2. YES to the addition of science geekery! I consider myself a highly skeptical person. I like to credit my education, media literacy and good common sense, but it’s highly possible I’m just a conservative person whose brain likes to say “See what I saved you from?” after my involuntary “No!” reflex has already kicked in. 😉

    More important than a blogger declaring that their opinions are their own is the fact that they received a product for free. I lend more weight to product reviews made by someone who has purchased it. In the book The Gift, Lewis Hyde argues that a gift creates a connection between the giver and receiver, while a purchase creates or maintains a boundary between buyer and seller. I think those lines can blur somewhat, but that concept has stuck with me. It’s hard to criticize something that feels like a gift. (Although cynically, I tend to view free products as a transaction, and one that doesn’t favor the blogger-recipient, but that’s a discussion for another time.)

    1. Excellent! As always, one person agreeing with what I’d like to do anyway is all the justification I need. 😉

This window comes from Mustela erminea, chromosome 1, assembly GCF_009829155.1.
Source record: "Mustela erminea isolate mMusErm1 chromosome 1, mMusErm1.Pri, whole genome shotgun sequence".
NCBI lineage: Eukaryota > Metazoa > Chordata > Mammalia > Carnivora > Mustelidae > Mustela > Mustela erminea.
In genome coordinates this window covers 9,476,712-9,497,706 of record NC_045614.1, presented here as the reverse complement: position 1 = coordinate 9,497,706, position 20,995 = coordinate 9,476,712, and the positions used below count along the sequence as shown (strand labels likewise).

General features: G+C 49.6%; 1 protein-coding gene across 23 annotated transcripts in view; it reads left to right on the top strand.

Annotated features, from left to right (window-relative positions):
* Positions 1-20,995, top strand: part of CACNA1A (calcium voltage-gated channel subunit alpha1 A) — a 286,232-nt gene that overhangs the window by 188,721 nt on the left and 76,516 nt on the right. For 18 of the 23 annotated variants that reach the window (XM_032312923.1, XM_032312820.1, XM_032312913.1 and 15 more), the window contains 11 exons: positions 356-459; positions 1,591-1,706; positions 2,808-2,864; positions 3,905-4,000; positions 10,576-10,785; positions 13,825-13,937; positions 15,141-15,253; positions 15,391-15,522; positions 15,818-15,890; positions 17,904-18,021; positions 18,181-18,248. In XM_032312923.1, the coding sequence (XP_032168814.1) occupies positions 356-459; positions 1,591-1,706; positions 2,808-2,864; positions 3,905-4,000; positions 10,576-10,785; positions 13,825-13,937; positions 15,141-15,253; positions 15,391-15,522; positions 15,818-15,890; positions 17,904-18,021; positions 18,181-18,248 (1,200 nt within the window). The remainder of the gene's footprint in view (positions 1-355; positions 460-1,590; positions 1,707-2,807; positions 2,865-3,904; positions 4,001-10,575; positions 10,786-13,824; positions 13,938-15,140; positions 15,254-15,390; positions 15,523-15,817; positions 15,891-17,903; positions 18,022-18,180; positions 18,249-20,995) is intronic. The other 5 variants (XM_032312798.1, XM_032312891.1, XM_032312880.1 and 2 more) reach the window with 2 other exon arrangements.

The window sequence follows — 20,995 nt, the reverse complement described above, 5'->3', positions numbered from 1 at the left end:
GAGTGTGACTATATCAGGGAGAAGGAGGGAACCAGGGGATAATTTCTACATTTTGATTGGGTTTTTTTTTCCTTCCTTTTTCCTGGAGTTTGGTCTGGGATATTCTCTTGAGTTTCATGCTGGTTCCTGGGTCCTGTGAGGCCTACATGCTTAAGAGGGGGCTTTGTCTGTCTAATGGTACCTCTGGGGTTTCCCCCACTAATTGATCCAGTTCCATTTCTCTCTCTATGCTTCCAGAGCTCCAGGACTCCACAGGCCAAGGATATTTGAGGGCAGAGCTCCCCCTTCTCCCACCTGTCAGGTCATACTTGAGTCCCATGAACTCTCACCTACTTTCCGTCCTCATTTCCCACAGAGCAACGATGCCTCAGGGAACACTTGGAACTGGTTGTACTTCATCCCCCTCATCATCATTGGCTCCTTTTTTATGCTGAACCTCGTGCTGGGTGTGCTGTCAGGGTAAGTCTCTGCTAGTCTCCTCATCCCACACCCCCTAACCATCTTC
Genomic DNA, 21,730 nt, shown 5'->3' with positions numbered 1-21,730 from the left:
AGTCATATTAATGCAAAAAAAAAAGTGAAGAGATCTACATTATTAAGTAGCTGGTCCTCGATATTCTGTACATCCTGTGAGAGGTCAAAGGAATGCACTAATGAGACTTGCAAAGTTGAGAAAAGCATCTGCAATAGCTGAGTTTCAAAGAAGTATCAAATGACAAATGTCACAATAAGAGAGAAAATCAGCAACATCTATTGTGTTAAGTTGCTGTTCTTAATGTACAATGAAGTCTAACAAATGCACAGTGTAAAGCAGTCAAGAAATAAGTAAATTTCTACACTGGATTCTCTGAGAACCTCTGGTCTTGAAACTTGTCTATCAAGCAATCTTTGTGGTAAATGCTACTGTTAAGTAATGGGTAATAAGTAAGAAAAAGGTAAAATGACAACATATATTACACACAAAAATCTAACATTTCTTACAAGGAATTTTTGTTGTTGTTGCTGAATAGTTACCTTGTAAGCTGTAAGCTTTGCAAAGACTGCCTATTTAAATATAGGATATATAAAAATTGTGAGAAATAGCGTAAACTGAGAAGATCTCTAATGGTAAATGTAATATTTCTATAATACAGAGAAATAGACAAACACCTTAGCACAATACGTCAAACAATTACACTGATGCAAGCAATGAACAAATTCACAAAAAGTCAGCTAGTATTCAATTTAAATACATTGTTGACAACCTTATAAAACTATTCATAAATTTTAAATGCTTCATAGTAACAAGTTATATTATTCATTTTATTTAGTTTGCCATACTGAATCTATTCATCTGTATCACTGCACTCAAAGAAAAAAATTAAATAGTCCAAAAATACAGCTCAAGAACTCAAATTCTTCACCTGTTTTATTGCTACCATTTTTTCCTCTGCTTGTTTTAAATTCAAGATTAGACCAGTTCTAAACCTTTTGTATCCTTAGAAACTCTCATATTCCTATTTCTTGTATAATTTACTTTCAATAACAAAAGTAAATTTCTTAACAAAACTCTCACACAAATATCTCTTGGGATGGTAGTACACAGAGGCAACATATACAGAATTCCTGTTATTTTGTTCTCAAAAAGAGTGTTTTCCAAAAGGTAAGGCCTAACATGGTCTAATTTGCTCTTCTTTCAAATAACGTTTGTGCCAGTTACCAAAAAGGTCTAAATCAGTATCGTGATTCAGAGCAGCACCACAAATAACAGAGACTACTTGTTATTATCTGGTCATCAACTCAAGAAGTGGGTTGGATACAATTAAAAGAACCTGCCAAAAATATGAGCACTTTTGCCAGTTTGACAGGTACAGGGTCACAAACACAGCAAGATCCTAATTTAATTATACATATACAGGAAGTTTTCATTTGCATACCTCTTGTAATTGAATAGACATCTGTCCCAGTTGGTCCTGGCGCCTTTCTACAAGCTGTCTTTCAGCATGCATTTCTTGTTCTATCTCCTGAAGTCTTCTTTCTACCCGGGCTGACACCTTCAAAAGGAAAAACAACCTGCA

Yes, I agree–gifts create relationships, which alters the nature of the exchange and creates a (very likely) unconscious need to reciprocate. Whereas a purely commercial transaction has no future obligations, unless spelled out explicitly in something like a warranty.

    1. Did you ever read Blindsight, by Peter Watts? It’s a sci fi novel that examines just that. I found it pretty silly, but it’s an interesting question.

      I think at the very least, free will the way we think about it is an illusion. Our conscious minds are just a storytelling organ, and a very small part of our brains. They don’t coordinate or direct so much as put together a plausible story after the fact. That doesn’t mean that we don’t have free will, but if we do, it doesn’t work the way we tend to think it does–conscious mind makes a decision and the rest-of-mind carries it out. Maybe it’s more like, rest-of-mind does something, conscious mind makes a story about this–learning from experience, or why that worked, or whatever–and then later on, rest-of-mind alters its automatic impulses based on the story that conscious mind put together.

  3. Terrific post – I have only just seen it, via kbenco’s blog, but I agree 100%. Every time I read one of those “but the opinions expressed here are my own” disclaimers, my blood pressure rises – of course you’re expressing your own opinion, but you’re biased!! In the last year I’ve tested a couple of patterns for other sewists, and although I’d like to write about the patterns on my blog I just don’t know what to say – I feel like I want to be “nice” because I liked getting a freebie, I don’t want to hurt the feelings of the people who gave me their patterns, and I want others to succeed, BUT I know I should force myself to be as critical as I would with a pattern I’d bought. Mission impossible!